Twitter has long influenced the national conversation and media and entertainment types have embraced the social media platform as a way to keep a finger on the pulse of America, but OutKick founder and radio host Clay Travis claims that model failed ESPN and hit back at recent comments from former ESPN personality Jemele Hill.
Travis appeared on Fox News host Brian Kilmeade’s radio show Saturday to address comments made by Hill on the podcast Le Batard And Friends, for a segment called “An Honest Conversation About ESPN, Rachel Nichols & Maria Taylor.”
On the podcast, Hill called Clay Travis an “idiot” and appeared to blame him for her ousting and the ousting of other politically charged hosts like her at ESPN.
“They let a false narrative persist about our show that people ran away with. They let the idiots in the room control the conversation, people like Clay Travis. They allowed those people to direct their course of action. They panicked, and suddenly, they were very intentional about the things that they were doing in our show. They wanted black faces. They didn’t necessarily want black voices.” Hill said.
Hill’s comments can be heard around the 12:50 mark:
Travis joined Kilmeade to respond and talked about politics being injected into the entertainment and sports world.
“I sometimes feel that people become captured by social media…When you’re on your phone all day and you have your notifications turned on and people are constantly talking about you, it can make you feel like that is the real world,” he told Kilmeade.
“It sucks you into the idea that Twitter is the real world, and it matters… but what I always try to remind myself of is we’re talking about 10 percent of the population that’s really very active on Twitter,” Travis continued, pointing to this phenomenon giving media pundits, public relations professionals, executives, and companies a “distorted vision of the reality.”
“Twitter is like a carnival funhouse mirror… if you stand in front of the carnival fun house mirror and try to judge whether you’re in good shape based on the fun house mirror, you might look like you’re really fat, you might look like you’re really skinny… and it’s giving you a distorted vision of reality.”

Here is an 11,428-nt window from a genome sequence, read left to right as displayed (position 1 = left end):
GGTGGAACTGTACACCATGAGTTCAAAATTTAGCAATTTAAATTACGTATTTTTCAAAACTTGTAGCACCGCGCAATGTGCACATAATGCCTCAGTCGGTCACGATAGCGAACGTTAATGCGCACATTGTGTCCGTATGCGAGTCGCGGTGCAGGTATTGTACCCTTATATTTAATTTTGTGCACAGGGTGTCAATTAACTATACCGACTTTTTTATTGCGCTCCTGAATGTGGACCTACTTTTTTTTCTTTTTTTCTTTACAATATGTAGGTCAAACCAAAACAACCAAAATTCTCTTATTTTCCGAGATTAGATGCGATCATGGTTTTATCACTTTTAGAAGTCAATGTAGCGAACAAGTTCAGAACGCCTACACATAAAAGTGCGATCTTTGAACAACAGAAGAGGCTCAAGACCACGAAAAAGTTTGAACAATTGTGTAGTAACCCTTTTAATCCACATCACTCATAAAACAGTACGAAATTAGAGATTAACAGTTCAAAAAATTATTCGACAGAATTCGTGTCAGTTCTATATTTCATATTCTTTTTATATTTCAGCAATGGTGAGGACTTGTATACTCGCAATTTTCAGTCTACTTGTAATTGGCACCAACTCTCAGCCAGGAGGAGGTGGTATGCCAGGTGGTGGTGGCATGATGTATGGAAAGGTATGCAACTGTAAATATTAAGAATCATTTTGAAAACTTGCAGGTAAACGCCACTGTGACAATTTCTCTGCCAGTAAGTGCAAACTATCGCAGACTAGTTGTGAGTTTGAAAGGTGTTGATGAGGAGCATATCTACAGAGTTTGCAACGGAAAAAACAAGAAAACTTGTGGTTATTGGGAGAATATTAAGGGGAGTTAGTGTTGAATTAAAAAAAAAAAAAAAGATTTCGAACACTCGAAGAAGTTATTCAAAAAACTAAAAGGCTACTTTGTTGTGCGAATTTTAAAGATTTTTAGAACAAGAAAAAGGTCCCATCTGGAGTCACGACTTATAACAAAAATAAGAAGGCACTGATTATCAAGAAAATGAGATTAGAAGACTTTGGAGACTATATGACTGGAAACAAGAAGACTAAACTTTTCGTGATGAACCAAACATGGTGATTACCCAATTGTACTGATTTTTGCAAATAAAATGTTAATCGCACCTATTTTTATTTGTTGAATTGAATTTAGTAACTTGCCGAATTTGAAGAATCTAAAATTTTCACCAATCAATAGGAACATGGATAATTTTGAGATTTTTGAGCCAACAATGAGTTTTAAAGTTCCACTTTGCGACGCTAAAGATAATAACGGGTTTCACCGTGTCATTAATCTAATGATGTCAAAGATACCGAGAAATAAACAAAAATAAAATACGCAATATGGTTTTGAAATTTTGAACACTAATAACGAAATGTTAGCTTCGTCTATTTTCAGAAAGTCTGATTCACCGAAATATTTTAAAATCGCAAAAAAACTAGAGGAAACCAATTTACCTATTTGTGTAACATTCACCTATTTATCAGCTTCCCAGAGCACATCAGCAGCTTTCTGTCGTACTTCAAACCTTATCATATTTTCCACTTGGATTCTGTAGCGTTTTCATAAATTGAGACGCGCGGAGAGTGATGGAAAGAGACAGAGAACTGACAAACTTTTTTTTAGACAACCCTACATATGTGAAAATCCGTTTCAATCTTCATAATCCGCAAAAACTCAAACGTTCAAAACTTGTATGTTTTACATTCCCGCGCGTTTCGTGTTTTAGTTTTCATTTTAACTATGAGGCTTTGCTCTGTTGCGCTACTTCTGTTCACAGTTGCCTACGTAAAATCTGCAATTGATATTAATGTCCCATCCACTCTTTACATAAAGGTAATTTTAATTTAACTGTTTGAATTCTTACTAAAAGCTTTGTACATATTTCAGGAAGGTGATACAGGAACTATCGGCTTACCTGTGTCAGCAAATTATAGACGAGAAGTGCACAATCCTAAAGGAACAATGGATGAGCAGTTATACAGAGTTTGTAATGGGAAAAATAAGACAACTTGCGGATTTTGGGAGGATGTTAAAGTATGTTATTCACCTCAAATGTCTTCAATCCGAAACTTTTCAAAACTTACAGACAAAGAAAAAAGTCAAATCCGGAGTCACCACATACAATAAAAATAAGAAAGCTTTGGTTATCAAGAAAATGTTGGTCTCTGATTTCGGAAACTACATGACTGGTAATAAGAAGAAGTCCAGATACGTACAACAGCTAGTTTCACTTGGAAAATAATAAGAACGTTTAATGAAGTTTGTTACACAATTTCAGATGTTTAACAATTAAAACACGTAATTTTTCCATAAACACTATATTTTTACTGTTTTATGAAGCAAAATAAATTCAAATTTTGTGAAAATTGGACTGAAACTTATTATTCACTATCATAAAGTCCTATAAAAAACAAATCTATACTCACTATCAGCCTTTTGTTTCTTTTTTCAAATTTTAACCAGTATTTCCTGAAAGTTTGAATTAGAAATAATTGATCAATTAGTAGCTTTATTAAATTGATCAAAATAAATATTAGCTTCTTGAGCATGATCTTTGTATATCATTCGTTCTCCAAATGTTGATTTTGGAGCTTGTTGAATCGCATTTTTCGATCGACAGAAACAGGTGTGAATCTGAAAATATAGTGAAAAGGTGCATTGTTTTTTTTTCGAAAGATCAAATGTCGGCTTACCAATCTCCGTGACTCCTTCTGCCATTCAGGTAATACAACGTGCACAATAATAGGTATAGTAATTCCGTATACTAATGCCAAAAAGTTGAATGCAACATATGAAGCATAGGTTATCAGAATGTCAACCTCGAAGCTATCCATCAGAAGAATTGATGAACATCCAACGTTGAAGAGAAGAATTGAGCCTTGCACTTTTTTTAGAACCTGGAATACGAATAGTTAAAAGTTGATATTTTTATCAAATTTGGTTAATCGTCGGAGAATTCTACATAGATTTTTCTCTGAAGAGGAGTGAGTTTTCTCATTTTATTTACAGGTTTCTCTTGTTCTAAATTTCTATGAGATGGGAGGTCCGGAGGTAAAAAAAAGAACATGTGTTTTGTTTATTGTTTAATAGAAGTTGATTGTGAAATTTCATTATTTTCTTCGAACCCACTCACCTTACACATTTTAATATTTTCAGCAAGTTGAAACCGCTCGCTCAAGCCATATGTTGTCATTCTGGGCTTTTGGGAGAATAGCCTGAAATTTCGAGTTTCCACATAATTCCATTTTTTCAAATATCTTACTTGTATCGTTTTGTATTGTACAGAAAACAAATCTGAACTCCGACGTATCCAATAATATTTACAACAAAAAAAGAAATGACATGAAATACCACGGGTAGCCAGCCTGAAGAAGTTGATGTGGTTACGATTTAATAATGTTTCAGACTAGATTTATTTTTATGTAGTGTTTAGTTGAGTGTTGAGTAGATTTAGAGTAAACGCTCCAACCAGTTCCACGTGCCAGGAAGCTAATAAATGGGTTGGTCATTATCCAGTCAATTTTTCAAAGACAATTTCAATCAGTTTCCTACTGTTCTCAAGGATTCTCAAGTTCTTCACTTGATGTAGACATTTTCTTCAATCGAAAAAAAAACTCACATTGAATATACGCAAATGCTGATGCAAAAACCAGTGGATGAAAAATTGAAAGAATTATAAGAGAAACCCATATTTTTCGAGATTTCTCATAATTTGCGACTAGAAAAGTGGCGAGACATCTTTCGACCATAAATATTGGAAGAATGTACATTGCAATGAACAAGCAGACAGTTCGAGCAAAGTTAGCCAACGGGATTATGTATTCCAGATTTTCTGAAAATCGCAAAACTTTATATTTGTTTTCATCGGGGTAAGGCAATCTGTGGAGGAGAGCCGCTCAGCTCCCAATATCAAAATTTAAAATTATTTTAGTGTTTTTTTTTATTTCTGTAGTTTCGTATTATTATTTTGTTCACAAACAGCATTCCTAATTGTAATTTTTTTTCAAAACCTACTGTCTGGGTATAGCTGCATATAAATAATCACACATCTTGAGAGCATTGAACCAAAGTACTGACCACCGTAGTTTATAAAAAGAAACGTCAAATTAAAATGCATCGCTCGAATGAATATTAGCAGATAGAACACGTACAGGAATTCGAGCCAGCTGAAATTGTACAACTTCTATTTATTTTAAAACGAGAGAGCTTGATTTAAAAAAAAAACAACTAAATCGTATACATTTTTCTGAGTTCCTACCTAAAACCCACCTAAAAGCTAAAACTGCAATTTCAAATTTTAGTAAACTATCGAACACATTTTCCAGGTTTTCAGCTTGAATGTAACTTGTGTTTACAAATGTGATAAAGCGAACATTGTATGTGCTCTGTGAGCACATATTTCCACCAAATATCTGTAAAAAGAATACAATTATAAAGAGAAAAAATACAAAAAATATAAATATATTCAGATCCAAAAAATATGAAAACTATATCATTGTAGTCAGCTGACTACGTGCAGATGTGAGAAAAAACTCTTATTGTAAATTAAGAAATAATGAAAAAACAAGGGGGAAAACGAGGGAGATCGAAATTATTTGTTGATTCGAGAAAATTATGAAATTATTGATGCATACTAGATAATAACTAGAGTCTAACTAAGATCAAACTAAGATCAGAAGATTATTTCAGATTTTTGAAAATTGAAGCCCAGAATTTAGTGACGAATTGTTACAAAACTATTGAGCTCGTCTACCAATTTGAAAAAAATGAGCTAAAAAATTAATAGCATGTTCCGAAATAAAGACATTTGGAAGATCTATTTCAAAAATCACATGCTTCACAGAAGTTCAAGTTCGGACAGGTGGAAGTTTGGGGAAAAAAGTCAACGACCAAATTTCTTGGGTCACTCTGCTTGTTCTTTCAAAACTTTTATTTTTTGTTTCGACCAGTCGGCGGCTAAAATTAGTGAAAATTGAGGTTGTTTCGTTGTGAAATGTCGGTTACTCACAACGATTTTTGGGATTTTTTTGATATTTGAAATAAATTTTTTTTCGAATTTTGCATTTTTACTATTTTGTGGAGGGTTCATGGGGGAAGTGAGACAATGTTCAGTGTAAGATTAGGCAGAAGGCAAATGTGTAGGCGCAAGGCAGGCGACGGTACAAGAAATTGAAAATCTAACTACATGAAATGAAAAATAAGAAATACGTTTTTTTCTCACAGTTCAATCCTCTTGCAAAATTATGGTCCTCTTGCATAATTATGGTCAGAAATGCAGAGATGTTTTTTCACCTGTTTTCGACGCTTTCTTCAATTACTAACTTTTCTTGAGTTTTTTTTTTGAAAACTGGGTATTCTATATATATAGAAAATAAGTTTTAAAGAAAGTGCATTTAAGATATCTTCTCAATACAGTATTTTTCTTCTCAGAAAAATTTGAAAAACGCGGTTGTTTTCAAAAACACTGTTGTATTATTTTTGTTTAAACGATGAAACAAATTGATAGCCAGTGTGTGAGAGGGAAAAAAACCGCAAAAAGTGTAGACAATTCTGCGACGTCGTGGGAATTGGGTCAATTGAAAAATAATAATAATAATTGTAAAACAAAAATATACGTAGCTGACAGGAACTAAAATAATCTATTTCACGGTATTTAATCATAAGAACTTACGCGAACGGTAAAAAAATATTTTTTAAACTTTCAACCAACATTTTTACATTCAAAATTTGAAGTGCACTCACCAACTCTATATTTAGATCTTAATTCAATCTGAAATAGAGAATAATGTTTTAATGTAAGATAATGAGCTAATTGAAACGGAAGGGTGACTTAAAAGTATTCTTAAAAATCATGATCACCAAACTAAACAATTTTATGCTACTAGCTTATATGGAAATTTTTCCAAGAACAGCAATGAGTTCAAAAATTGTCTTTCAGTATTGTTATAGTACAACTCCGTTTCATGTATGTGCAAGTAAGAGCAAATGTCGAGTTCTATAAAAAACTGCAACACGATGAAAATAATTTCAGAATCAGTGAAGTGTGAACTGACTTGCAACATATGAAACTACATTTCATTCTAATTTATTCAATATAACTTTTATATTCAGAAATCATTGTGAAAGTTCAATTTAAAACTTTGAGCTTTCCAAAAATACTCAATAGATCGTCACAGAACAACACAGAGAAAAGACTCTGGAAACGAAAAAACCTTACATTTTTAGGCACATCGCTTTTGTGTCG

The radio host said that Hill fell victim to embracing Twitter as reality.
“If you did that, you would be far left-wing and far, far out of touch with what the real viewer is,” Travis said.
The OutKick founder maintains that he is not the reason Hill was fired.
“The numbers are a reflection of why she got let go. There were less viewers. She got sucked into the idea that trying to make Twitter happy was going to result in more people watching ESPN and a vast majority of people watching ESPN are not on Twitter following left-wing internal debates all day,” Travis concluded. “They want to get home at the end of the day, they want to crack a beer, and they want to see who won the game, what the latest news is.”
He warned that ESPN and other entertainment and media groups “lost their way by making Twitter their lodestar and using that as evidence of what the audience as a whole wants from them.”
At the time ESPN severed ties with Hill, Travis went on the record stating, “The truth is this: her show was a ratings disaster and she painted herself into a corner by calling the president a white supremacist on Twitter. Which further killed the ratings and made her radioactive on a sports network for advertisers who didn’t want to be connected to a personality who was guaranteed to alienate at least half of a sports audience.”
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